And I love the inspiration of your healthy eating and how intentional you are about it. Whatever you call it, it sounds like a great routine for me!

    You should come eat with us – we eat around 5 and it only takes 15 minutes… ๐Ÿ™‚

    Liked by 4 people

    1. Isn’t Spain one of the countries that has meals at something like 11pm? I would never eat an actual dinner as I would have been asleep for hours ๐Ÿ˜‰ The changes in diet Wynne continue to make a difference as long as I don’t let myself get sidetracked- Sadly the biggest culprit is always sugar. I still experience deep sadness about that. Perfect dinner time- although when I’m eating with others I tend to talk a lot during meals and forget to eat…we might have to stretch that 15 minutes a bit ๐Ÿ˜‰

      Liked by 1 person

      1. Yes, I definitely don’t have any Spanish blood in me because I couldn’t do that either! Well, when you come to dinner, we’ll let the kids eat in 15 minutes so we can have plenty of time to talk! ๐Ÿ™‚ โค

        Liked by 1 person

  4. I am entirely on board, Deb. We human think what we do is normal and only the other guys is bonkers. I am in your team, but then, you are one of the kids!

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    1. We all certainly bring our own perspectives to the table don’t we Dr. Stein! I think that may have been another horrible pun…sorry ๐Ÿ˜‰ I’m pretty sure there is historical significance to dinner time customs based on any number of factors. That would make a fascinating (to me anyway) thesis topic for research.

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  5. Do you know how much people spend to eat out at the โ€œnormalโ€ dinner hour on average? I do not know that answer, but I probably would scoff if I did know it. We rarely go out to eat anymore, but I suppose if we did it often we’d eat earlier because we’re old people now and that’s what they do! ๐Ÿ˜

    Liked by 2 people

    1. While it still may depend upon the haute cuisine offered I am consistently startled when I look at menu prices for dinners in modestly priced restaurants. Even simple lunches are astronomical in my opinion. I can’t, in good conscience, spend my own money or anyone else’s when I can cook at home.

      I would not suspect you of bending to trends Ally Bean. Your forward thinking nature and social awareness has me seeing rebellion- Old or not you will set your own trend rather anyone else likes it or not ๐Ÿ™‚

      Liked by 3 people

  6. Great post! I too am an early bird eater and minimal meal preparer but unlike you, I do snack and haven’t given up sweets. I wish! In fact I had some white cheddar popcorn last night. It was delicious!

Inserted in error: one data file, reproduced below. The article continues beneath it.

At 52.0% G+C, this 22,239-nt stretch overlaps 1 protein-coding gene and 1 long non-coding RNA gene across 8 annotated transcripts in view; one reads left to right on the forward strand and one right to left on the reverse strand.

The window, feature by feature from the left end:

Liked by 1 person

    1. What if you had to give up mocha’s and go straight black? I do not judge, I just know what works for me and after just discovering that I am now down in weight by another 10 lbs or so, after 6 months of no added sugar plus walking I will continue with this lifestyle as long as I can. I just home my next labs reflect the changes as well ๐Ÿ™‚

      Liked by 1 person

    1. It has really worked for me, along with understanding what foods impact my body in adverse ways, and being reminded when I ignore that knowledge. Life is about choices and making ones that work for you as an individual. It’s hard to have other people try to dictate based on their perceptions and lifestyle. Thanks for commenting this morning!

      Liked by 1 person

  7. We rarely go out and when we do, we choose breakfast or lunch instead of dinner. So do all the other โ€˜old folksโ€™. This is one area where hubby and I differ dramatically. He is a late eater. I push the envelope earlier and he pushes it later.

    My daughter and her family that includes a five year old, always eat early with the aging crowd. Early bedtimes and practices started when the pandemic was waning have become a welcome practice in their house.

    Liked by 3 people

    1. I am much more of a lunch out sort of person, and I like breakfast out when I travel Maggie. Sometimes dinners just feel like an afterthought for me. I’m even okay with greek yogurt, fruit and granola at times! Yes, that family dynamic plays into the decision process as well. Do you feed your kids at a time that fits their schedule and then find yourself not eating anything, grazing all night, or eating at 9pm before you fall into bed exhausted from your day working/parenting/just living life? I love that you mentioned this because it illustrates that we all find ourselves in differing operational modes based on where we are in life and who is in that life with us. Thank you!